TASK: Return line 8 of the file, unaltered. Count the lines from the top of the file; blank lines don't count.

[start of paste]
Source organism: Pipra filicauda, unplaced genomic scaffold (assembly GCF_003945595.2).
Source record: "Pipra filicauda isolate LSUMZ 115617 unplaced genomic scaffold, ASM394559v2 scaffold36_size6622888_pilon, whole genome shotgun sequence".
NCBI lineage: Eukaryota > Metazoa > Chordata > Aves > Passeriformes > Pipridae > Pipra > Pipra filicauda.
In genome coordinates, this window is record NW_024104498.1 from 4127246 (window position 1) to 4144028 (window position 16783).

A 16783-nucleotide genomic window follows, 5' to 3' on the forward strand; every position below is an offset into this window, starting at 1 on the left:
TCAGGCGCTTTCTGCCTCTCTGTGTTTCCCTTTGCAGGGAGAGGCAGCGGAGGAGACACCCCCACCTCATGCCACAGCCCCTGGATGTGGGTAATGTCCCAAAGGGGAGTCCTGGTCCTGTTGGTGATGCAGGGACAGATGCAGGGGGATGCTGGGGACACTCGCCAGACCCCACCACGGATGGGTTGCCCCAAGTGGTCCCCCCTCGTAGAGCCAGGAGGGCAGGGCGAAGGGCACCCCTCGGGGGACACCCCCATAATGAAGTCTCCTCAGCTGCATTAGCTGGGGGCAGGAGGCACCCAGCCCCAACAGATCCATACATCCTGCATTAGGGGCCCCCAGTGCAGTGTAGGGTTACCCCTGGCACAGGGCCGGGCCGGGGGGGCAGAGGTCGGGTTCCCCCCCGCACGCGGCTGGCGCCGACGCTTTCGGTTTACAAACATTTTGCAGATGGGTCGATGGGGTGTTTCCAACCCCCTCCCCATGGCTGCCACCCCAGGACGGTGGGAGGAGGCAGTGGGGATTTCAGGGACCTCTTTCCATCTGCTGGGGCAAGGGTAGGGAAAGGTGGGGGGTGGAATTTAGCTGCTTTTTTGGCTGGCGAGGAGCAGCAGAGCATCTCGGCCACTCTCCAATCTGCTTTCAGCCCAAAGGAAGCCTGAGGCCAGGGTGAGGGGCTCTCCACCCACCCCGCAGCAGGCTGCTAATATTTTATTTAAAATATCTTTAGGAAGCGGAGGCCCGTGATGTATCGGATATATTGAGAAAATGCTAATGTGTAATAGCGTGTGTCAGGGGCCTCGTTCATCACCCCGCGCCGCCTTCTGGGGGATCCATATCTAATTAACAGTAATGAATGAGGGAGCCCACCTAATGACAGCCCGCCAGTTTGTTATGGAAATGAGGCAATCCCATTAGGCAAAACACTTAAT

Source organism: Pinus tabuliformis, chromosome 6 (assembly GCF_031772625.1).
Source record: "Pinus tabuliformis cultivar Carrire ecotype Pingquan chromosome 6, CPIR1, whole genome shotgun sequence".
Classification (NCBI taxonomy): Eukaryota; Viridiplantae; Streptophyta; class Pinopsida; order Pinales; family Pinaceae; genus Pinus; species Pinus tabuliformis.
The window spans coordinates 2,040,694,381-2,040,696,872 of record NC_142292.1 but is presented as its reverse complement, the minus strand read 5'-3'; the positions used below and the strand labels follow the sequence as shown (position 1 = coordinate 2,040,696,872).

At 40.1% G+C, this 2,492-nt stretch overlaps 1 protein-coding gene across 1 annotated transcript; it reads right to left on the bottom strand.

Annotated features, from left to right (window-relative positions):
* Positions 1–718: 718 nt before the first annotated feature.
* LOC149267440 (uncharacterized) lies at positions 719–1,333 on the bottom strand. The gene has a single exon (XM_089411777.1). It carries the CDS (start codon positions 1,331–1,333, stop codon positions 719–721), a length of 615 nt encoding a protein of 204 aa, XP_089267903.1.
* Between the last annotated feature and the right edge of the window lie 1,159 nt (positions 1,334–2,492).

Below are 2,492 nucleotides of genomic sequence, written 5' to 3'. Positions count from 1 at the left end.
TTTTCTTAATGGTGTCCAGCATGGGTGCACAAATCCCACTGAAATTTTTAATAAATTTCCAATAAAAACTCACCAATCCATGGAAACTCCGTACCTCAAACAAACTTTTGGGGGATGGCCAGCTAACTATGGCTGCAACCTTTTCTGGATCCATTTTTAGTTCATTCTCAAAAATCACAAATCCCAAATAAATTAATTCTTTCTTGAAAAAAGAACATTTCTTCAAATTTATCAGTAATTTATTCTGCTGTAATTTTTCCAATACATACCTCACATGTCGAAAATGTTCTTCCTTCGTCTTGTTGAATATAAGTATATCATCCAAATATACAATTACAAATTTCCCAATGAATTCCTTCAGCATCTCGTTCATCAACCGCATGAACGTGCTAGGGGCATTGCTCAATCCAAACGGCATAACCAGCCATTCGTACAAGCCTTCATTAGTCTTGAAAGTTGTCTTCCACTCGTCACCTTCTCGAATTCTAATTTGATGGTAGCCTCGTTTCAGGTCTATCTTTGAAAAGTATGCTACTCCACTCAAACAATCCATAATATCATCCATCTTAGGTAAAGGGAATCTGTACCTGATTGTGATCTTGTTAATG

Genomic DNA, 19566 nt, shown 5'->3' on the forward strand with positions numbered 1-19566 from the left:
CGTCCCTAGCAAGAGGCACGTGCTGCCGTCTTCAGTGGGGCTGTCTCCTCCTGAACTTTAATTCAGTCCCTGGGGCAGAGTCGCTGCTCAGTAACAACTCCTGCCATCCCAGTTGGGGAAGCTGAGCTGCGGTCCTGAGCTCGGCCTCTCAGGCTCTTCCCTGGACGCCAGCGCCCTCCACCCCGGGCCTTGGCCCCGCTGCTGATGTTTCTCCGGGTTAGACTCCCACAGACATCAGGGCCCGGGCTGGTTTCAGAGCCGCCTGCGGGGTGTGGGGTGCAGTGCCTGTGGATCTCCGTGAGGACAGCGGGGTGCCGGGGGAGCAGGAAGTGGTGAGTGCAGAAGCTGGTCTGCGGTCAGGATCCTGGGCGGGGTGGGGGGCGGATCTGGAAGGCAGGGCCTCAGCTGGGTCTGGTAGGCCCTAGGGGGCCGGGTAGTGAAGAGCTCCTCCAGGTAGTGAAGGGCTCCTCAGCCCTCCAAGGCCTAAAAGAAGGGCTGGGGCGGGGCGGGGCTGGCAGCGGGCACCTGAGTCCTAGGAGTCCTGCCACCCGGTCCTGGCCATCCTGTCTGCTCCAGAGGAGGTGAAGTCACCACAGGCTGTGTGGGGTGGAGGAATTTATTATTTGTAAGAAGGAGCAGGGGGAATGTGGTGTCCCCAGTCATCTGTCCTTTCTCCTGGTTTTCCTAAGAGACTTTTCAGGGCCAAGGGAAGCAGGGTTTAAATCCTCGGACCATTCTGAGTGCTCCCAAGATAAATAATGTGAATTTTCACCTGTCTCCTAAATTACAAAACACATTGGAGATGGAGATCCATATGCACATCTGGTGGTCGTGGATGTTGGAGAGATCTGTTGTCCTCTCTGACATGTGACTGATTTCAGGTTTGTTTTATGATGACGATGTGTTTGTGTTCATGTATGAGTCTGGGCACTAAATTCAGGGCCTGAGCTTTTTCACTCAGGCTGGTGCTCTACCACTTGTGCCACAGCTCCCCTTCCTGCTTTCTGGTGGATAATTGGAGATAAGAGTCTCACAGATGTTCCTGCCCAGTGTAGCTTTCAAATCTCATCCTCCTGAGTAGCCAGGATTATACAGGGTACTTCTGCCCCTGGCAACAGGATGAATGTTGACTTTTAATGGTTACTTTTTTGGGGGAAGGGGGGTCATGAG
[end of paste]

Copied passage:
Source record: "Pinus tabuliformis cultivar Carrire ecotype Pingquan chromosome 6, CPIR1, whole genome shotgun sequence".